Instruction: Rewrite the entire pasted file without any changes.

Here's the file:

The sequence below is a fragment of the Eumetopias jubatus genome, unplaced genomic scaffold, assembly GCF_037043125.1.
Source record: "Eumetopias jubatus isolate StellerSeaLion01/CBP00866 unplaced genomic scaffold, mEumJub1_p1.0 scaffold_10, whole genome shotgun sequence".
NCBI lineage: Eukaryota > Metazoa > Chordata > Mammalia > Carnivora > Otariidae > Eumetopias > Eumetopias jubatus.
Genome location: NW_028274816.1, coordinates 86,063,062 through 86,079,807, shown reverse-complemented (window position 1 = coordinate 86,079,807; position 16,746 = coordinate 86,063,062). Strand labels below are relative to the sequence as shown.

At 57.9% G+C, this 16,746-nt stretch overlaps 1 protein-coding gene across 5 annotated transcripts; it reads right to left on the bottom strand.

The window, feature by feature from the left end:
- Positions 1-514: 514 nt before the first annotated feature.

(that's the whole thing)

The sequence below is a fragment of the Eumetopias jubatus genome, unplaced genomic scaffold, assembly GCF_037043125.1.
Source record: "Eumetopias jubatus isolate StellerSeaLion01/CBP00866 unplaced genomic scaffold, mEumJub1_p1.0 scaffold_10, whole genome shotgun sequence".
NCBI lineage: Eukaryota > Metazoa > Chordata > Mammalia > Carnivora > Otariidae > Eumetopias > Eumetopias jubatus.
Genome location: NW_028274816.1, coordinates 86,063,062 through 86,079,807, shown reverse-complemented (window position 1 = coordinate 86,079,807; position 16,746 = coordinate 86,063,062). Strand labels below are relative to the sequence as shown.

At 57.9% G+C, this 16,746-nt stretch overlaps 1 protein-coding gene across 5 annotated transcripts; it reads right to left on the bottom strand.

The window, feature by feature from the left end:
- Positions 1-514: 514 nt before the first annotated feature.